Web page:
Dynamic pricing, scarcity markers, nudging, social proof and dark patterns. There are endless tactics to influence online buying decisions. Where is the line between permissible influence and an unfair commercial practice? In the Guidelines on the protection of the online consumes, published in 2020, regulator ACM clarified how it applies consumer rules to online influencing techniques. The key guidelines at a glance:

  • Prices including additional costs must be clear throughout the ordering process;
  • Traders must be transparent about personalising price and offer;
  • Scarcity markings must be correct;
  • Default options must not be set to the detriment of consumers;
  • The trader must be transparent about the order of search results;
  • Online reviews and likes must be genuine and must not be manipulated;
  • In online games the costs and chances of winning loot boxes must be clear.

On 31 October 2022 the ACM published an updated version of the Guidelines (in Dutch, English translation will be published any moment). The reason for this update included developments in laws and regulations within Europe, such as the Dutch Implementation Act for the Modernisation of Consumer Protection Directive. This contains rules on ranking search results and personalised prices. As of 17 February 2024, the new rules of the European Digital Services Act will apply in the Netherlands, which will impose additional obligations on online platforms, including online marketplaces. The updated Guideline already mentions these new rules. New in the Guideline are the topics of advertising, influencers and stimulating (more) use of online services (e.g. 'infinite scrolling').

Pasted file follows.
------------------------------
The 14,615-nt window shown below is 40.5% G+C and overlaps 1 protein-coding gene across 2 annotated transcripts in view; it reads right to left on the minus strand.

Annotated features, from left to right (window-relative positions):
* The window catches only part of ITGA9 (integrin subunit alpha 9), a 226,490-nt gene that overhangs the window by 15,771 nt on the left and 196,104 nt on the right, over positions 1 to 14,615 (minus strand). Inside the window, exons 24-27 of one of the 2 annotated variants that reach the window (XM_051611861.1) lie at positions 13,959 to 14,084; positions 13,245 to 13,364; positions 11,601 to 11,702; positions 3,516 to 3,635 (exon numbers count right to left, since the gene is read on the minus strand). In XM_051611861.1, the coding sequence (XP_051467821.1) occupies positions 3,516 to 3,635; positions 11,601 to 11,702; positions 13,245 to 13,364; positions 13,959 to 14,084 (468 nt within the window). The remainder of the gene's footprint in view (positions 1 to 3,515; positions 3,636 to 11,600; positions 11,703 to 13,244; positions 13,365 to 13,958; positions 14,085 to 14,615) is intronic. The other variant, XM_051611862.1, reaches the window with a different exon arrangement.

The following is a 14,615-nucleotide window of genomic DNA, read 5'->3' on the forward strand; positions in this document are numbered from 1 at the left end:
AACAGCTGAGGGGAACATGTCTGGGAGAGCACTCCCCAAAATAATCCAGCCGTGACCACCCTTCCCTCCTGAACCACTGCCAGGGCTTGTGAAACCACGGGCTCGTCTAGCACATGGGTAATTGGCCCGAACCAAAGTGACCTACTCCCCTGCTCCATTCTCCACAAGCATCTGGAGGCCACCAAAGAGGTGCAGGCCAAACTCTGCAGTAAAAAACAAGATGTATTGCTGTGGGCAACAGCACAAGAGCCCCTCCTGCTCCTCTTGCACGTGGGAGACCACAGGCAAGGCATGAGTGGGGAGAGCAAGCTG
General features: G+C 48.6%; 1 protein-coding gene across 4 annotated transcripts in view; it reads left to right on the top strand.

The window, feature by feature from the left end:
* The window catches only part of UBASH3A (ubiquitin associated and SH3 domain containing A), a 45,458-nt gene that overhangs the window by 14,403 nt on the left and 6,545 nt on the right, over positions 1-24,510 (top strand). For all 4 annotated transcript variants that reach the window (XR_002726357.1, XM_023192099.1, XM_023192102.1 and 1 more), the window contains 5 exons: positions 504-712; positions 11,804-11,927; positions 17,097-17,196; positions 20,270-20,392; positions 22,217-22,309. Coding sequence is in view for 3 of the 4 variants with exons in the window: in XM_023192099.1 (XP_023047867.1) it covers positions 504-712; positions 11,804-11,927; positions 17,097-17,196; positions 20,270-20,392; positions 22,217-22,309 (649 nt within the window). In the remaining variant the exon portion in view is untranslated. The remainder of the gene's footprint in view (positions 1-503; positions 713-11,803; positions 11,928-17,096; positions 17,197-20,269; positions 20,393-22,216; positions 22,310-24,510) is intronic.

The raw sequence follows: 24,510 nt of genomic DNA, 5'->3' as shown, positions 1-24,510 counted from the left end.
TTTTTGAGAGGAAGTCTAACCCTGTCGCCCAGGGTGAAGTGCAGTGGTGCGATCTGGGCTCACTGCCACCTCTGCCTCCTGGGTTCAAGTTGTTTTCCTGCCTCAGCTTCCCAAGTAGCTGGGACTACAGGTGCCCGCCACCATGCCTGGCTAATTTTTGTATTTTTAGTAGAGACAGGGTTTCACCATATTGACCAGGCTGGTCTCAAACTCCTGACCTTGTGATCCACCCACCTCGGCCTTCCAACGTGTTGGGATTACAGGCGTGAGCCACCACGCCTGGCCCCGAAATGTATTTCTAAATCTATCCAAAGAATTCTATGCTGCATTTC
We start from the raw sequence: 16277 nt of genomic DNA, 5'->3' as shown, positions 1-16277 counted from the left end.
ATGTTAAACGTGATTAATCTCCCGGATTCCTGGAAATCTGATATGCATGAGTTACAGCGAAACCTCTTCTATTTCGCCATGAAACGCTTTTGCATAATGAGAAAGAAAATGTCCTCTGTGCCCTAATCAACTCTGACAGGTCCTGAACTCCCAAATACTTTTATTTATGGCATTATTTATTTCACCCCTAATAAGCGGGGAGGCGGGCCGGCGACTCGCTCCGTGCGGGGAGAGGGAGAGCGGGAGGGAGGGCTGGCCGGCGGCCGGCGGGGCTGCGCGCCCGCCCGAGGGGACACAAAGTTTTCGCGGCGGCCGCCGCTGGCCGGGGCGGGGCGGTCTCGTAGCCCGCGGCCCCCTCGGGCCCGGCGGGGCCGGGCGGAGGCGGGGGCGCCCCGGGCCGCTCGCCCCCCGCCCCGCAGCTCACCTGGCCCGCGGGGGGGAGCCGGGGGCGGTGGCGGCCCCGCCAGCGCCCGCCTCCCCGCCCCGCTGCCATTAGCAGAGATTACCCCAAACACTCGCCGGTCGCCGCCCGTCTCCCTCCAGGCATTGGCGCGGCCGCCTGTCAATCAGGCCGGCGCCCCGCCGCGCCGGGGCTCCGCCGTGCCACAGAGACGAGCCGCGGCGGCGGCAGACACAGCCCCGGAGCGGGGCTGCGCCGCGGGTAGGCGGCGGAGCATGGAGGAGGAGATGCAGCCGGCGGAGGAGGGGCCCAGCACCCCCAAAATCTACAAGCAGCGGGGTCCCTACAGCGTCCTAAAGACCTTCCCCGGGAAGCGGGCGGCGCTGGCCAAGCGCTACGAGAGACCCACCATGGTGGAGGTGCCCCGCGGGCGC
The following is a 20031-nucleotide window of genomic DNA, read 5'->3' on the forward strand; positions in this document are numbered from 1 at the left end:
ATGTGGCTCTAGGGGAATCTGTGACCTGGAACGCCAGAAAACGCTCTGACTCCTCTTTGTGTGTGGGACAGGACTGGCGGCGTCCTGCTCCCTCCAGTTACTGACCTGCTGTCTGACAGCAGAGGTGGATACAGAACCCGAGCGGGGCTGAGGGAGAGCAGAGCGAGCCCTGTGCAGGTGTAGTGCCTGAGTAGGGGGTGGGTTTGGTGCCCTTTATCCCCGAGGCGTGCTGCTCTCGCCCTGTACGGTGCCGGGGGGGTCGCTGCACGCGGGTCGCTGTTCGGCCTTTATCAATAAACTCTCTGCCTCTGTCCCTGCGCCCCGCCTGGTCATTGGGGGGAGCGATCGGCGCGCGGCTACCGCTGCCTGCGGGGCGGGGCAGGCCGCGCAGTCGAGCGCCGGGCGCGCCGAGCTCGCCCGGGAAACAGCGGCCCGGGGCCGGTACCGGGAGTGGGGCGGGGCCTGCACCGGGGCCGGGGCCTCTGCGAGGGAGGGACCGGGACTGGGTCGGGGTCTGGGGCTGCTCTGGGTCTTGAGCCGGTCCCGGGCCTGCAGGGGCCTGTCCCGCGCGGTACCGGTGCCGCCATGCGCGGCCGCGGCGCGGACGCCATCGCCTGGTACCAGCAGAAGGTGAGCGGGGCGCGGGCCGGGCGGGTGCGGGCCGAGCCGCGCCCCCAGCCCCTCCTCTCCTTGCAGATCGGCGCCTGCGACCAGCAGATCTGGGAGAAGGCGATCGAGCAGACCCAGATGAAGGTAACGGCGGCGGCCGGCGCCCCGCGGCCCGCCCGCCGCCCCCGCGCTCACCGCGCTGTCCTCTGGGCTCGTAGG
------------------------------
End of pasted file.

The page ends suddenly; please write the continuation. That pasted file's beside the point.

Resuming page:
Worth reading for anyone involved in e-commerce!

The content of this article is intended to provide a general guide to the subject matter. Specialist advice should be sought about your specific circumstances.